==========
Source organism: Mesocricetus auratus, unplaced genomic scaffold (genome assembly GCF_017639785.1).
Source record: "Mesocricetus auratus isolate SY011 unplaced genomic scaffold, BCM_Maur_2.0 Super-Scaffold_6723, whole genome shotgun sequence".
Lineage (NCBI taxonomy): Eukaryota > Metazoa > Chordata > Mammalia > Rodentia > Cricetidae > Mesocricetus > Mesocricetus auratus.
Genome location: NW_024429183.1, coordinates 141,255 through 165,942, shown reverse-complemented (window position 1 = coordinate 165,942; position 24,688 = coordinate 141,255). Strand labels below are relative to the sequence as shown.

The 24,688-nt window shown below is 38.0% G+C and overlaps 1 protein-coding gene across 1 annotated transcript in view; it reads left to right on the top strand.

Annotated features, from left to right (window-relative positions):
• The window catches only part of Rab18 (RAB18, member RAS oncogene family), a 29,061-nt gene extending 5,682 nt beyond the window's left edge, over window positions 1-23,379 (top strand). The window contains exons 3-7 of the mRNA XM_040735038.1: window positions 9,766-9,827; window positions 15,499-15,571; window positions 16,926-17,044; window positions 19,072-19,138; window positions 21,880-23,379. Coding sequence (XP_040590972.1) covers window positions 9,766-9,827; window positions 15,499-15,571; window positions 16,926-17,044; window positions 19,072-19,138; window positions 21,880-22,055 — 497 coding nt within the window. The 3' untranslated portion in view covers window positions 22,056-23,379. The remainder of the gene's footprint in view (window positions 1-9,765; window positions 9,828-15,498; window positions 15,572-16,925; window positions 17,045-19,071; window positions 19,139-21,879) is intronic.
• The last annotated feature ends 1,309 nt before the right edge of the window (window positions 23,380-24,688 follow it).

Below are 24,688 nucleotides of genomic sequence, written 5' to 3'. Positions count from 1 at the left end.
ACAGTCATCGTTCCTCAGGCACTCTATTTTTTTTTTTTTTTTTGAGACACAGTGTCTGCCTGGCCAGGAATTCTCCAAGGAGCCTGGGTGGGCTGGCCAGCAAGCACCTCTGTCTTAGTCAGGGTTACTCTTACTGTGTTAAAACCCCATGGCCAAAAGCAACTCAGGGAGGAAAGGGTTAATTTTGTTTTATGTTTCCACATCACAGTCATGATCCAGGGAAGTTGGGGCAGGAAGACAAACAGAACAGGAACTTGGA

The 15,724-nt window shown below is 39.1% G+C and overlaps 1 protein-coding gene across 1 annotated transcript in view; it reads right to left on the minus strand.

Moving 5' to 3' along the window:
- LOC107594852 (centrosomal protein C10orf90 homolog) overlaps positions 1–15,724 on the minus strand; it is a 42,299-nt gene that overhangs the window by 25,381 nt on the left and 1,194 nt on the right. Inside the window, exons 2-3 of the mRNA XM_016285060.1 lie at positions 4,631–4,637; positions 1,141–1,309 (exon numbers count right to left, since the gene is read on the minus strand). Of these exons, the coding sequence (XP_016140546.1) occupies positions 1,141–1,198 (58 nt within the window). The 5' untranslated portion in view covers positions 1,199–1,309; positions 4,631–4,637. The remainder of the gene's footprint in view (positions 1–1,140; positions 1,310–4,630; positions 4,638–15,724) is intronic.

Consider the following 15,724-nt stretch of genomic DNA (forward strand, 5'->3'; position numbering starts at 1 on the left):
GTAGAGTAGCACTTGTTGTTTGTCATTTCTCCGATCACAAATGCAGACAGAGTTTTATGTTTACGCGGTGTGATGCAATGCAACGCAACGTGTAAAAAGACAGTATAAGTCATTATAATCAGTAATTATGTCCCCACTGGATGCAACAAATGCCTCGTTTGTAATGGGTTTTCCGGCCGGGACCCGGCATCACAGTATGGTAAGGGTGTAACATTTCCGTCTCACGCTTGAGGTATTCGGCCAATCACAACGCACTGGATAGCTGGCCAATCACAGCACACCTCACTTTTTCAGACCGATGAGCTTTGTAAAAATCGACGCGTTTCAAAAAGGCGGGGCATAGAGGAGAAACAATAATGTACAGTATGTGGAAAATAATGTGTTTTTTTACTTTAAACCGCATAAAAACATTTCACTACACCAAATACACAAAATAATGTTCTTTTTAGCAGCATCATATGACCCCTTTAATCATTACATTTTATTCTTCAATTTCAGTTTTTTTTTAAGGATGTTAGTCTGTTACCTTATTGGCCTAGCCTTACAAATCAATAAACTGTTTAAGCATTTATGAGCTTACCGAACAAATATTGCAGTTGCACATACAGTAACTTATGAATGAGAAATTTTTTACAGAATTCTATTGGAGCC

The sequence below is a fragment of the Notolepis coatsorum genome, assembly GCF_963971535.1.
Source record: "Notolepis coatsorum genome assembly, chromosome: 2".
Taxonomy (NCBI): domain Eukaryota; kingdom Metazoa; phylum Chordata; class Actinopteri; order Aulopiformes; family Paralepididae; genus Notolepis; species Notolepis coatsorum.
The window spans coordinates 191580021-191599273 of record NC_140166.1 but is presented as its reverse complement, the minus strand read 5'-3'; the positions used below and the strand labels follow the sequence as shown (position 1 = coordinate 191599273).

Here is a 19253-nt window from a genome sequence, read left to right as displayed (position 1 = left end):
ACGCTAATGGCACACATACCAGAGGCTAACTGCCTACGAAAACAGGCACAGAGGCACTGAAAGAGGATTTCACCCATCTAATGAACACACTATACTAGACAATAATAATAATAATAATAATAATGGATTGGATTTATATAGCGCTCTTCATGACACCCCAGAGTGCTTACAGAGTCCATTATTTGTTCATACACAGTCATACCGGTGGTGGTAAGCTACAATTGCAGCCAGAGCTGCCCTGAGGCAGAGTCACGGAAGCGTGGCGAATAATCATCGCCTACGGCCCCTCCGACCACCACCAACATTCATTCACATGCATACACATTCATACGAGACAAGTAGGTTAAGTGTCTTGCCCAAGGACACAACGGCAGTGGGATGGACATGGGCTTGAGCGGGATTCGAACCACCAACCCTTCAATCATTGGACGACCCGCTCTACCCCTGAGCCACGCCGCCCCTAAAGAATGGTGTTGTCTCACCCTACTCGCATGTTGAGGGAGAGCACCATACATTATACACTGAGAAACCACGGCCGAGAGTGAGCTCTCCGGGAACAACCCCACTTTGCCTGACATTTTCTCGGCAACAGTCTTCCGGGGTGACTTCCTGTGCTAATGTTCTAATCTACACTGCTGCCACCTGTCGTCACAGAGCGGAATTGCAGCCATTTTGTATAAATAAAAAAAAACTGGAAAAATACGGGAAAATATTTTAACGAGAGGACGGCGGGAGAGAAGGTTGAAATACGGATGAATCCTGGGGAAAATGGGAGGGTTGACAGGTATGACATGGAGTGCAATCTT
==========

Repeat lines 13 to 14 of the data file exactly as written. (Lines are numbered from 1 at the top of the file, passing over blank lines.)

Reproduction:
- LOC107594852 (centrosomal protein C10orf90 homolog) overlaps positions 1–15,724 on the minus strand; it is a 42,299-nt gene that overhangs the window by 25,381 nt on the left and 1,194 nt on the right. Inside the window, exons 2-3 of the mRNA XM_016285060.1 lie at positions 4,631–4,637; positions 1,141–1,309 (exon numbers count right to left, since the gene is read on the minus strand). Of these exons, the coding sequence (XP_016140546.1) occupies positions 1,141–1,198 (58 nt within the window). The 5' untranslated portion in view covers positions 1,199–1,309; positions 4,631–4,637. The remainder of the gene's footprint in view (positions 1–1,140; positions 1,310–4,630; positions 4,638–15,724) is intronic.

Consider the following 15,724-nt stretch of genomic DNA (forward strand, 5'->3'; position numbering starts at 1 on the left):